Abstractions and Drowning in Them

Have been spending a lot of quality time with Dojo this weekend, and it's making me think about abstractions again.  The pattern seems to repeat itself again and again; you dive into a deep pool of someone else's abstractions, you spend days working out all the little undocumented assumptions and missing pieces, eventually you get back to the surface and think "hey, not so bad", so you dive back down and try to build something just a little past what's been done before, something trivially different, but which should be an obvious extension of what's there.

It takes a bit longer than you'd thought it would.  You keep having to swim just a bit lower in the murky waters.  You know it's possible.  You can see, loosely, where you have to go... but you really should get back to the surface and get back to work on the problems of today.  Deep in the murky depths you begin to realize that the abstractions either just aren't going to let you do this, or that to do it you'd have to spend far more time extending the abstractions than you would re-implementing them.

You've sunk far more time into exploring the waters than you should, and now you have to decide what to do.  Do you pull the plug and drain the pool?  Do you poke just a bit more to see if maybe there's some hidden corner where the tasks you need to do are waiting with a scuba tank?  Or do you just abandon the attempt, hack this little bit and get on to the next task?


[Update] In case anyone is interested.  Turns out this weird behaviour was a Firefox 3.0.5 bug that other people have run into and Firefox 3.0.6 will fix.  If I'd been more confident of my Dojo/Javascript-Fu I likely would have figured that out a lot faster.


  1. Phil Mayes

    Phil Mayes on 12/23/2008 12:11 a.m. #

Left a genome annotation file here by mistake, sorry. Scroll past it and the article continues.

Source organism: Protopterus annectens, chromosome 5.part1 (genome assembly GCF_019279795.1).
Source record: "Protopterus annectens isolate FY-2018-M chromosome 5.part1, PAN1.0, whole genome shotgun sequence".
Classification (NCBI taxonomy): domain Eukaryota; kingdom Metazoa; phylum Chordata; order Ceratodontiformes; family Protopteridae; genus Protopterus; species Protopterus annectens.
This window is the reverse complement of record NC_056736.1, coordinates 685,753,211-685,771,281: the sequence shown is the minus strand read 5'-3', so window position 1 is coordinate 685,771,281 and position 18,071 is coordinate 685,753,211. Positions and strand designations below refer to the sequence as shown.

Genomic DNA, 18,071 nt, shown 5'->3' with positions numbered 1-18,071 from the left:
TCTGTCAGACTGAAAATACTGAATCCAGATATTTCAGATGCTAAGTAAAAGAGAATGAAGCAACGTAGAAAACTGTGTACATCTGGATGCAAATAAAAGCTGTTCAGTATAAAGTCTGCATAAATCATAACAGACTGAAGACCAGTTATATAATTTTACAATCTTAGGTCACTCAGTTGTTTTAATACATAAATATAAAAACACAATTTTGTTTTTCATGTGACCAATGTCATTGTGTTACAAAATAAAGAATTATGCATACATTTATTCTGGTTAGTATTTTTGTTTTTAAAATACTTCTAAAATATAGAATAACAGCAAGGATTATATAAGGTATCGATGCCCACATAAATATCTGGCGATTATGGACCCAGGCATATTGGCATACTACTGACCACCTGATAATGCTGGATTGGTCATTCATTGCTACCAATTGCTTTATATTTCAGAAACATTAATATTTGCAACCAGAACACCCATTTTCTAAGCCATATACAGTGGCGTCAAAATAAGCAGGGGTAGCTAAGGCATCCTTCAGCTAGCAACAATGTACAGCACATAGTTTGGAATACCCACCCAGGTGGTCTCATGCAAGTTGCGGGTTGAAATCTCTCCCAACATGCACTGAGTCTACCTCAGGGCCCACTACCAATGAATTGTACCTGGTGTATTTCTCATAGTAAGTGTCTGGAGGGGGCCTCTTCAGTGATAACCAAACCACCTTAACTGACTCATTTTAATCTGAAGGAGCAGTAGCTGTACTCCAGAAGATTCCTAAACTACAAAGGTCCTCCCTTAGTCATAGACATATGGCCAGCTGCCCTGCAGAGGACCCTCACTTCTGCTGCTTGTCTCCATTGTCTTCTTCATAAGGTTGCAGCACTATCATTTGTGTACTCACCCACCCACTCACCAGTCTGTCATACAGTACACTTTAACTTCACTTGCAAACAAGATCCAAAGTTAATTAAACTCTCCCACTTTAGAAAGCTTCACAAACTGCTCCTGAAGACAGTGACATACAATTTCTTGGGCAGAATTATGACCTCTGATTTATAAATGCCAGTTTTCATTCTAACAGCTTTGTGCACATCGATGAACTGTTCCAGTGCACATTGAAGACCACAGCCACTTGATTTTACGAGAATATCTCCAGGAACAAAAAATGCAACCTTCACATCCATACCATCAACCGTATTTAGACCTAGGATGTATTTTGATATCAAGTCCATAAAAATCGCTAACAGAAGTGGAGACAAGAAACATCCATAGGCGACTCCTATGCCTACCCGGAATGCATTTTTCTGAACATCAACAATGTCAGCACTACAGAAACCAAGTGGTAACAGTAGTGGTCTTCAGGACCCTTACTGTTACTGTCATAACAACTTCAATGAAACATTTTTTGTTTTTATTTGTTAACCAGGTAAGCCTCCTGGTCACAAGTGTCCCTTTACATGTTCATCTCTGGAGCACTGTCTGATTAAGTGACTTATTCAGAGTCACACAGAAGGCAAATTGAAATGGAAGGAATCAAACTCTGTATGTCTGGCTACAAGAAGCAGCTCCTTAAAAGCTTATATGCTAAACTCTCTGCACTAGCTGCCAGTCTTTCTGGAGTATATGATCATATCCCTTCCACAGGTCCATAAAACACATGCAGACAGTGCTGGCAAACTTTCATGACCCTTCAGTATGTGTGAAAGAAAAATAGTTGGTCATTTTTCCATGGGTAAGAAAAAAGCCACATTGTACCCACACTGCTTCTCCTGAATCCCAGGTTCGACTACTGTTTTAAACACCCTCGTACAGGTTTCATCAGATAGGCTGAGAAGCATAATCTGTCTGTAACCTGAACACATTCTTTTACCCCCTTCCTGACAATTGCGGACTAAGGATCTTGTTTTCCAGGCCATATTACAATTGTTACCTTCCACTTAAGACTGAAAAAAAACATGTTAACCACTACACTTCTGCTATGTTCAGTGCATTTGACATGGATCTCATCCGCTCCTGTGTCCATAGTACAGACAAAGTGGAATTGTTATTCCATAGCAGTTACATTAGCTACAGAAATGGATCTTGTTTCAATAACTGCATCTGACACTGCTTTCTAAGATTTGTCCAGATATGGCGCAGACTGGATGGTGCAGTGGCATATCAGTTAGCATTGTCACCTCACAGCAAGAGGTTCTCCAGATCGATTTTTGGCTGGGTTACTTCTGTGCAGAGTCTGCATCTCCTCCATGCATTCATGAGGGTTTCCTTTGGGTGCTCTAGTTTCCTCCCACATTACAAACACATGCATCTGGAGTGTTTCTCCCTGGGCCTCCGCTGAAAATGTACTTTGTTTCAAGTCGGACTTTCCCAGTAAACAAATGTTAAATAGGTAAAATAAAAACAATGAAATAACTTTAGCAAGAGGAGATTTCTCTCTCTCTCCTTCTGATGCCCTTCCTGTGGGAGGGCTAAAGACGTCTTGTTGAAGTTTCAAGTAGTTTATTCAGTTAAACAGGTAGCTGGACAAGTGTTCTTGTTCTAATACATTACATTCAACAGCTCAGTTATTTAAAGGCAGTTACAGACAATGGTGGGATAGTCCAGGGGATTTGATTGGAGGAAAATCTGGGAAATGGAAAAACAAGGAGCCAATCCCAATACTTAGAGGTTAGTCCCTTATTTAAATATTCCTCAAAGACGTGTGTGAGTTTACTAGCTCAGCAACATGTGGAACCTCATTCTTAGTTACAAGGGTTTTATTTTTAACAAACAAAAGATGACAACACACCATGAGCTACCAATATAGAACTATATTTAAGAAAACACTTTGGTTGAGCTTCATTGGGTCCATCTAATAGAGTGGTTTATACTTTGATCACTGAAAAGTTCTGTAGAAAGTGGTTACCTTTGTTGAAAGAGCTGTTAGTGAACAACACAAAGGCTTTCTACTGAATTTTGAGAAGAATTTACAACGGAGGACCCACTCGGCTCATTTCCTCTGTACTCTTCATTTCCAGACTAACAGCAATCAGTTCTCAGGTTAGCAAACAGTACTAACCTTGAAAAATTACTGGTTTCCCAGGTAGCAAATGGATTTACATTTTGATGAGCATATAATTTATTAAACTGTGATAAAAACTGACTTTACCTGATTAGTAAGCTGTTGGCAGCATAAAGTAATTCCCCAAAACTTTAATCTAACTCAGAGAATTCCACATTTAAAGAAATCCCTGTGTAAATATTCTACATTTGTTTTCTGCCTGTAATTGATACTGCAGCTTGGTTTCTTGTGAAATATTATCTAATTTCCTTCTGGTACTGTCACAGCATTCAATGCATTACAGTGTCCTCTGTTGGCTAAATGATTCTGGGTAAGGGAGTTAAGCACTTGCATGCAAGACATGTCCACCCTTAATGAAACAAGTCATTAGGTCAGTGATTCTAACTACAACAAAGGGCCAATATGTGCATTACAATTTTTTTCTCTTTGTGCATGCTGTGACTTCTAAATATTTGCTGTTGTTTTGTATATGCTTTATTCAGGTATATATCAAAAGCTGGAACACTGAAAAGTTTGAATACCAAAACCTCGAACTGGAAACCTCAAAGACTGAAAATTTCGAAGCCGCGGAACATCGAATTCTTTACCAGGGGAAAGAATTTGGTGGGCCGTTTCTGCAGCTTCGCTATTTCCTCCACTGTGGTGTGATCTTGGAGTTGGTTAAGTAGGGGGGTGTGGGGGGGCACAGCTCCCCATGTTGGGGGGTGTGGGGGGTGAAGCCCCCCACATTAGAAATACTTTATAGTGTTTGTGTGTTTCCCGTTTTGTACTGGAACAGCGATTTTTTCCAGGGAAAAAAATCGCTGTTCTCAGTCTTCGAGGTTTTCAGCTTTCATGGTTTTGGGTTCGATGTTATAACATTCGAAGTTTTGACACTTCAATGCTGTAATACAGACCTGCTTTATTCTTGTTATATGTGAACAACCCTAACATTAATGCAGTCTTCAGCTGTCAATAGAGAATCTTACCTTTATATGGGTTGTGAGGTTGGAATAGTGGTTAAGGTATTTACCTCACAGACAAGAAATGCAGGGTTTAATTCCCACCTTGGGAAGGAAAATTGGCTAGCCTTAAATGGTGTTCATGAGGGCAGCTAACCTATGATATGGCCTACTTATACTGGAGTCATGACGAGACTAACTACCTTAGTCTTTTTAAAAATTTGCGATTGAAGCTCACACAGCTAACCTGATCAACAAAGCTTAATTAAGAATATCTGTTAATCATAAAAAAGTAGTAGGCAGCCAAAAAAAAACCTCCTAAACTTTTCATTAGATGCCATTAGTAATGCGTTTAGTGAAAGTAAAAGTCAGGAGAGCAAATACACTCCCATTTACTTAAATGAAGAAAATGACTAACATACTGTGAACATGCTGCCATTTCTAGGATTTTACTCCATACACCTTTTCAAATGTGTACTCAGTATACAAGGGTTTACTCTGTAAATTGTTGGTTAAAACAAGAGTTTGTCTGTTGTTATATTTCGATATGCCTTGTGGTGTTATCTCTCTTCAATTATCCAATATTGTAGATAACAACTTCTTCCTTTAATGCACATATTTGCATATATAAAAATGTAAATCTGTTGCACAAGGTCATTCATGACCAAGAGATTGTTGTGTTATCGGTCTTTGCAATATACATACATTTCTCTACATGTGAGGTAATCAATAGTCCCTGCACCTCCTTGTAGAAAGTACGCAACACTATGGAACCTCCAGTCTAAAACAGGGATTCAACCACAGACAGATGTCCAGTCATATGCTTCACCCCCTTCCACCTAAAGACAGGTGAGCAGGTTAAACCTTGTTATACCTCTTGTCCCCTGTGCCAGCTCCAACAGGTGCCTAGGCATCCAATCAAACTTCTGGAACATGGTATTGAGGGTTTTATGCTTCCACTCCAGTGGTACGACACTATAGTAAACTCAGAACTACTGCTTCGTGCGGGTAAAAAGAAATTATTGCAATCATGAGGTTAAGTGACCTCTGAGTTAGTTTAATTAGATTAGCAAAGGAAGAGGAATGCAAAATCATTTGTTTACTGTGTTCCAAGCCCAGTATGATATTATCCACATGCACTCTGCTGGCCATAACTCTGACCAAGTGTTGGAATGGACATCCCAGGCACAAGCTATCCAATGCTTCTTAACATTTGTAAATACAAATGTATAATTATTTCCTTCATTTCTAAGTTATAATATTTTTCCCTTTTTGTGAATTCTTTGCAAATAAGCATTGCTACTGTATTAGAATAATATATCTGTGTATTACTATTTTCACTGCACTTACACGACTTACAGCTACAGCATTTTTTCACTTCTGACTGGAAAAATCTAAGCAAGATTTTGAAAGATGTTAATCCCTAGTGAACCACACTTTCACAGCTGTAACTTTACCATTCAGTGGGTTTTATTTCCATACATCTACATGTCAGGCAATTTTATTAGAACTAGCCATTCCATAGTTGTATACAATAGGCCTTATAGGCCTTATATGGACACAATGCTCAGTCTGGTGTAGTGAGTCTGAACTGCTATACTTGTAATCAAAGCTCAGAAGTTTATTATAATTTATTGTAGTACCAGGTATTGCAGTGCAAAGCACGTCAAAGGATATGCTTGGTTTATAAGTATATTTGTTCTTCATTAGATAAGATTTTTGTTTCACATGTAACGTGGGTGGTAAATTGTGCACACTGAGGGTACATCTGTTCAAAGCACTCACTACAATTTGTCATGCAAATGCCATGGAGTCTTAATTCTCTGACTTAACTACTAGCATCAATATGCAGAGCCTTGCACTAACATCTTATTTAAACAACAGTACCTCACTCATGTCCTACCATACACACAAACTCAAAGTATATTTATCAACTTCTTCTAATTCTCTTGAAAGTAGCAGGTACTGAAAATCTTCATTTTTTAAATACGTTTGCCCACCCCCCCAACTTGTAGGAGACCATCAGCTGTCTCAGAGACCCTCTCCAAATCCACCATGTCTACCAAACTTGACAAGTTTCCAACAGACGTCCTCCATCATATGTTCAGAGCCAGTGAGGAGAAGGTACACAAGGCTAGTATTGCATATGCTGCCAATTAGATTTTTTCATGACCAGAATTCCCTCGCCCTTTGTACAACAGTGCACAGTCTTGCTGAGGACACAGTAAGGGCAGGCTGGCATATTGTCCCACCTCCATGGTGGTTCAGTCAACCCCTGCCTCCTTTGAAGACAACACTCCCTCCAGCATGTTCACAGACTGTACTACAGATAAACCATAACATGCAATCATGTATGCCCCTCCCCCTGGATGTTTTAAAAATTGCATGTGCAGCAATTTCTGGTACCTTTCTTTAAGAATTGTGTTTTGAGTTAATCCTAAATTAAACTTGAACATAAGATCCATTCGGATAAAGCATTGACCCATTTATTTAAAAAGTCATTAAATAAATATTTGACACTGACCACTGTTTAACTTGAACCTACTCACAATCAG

Oh, I think this is a fascinating and deep area. When I write code, I can write it for the situation at hand, or I can design it to accommodate future extensions - but which extensions? Multiple documents at once? Multiple views onto a single document? Multiple users on the same document? Other document types? Multiple languages? Threads? Porting to other machines? Using a different database? Accessing the data when at a different machine (ie travelling)? Importing other data? Running on small-screen machines like PDAs?

    Supporting all of the above would make development very slow; the code harder to read, understand and change; and the program hard to test comprehensively.

    I have to make a guess as to what direction the product is likely to go in, and code with that in mind.

  2. Scott Pierce

    Scott Pierce on 12/23/2008 9:48 a.m. #

    What you describe above is why I abandoned Dojo for jquery years ago. It is that whole "easy versus simple" thing. I would get two steps forward and three back. I have to assume things have improved a bit however.

  3. Mike Fletcher

    Mike Fletcher on 12/23/2008 10:44 a.m. #

    YAGNI is rising in my list of "things that could be a mantra". I'm normally coding libraries, where YAGNI is often inappropriate, but when coding applications YAGNI + refactoring seems to be a reasonable approximation to an efficient approach...

  4. Mike Fletcher

    Mike Fletcher on 12/23/2008 12:58 p.m. #

    So far I haven't found any particular fault with Dojo, a few minor quibbles here and there, but nothing horrible.

    The problem is really more one of working with someone else's abstractions. Coding in Mochikit (or JQuery IIRC) you are basically making your own abstractions, so you *know* what you've done (though someone you hire likely will not, and likely will have to work much harder to learn).

    Standardization isn't free, but it's useful when you have half a dozen people working on the same code-base. (No conclusions here, just thinking out loud).

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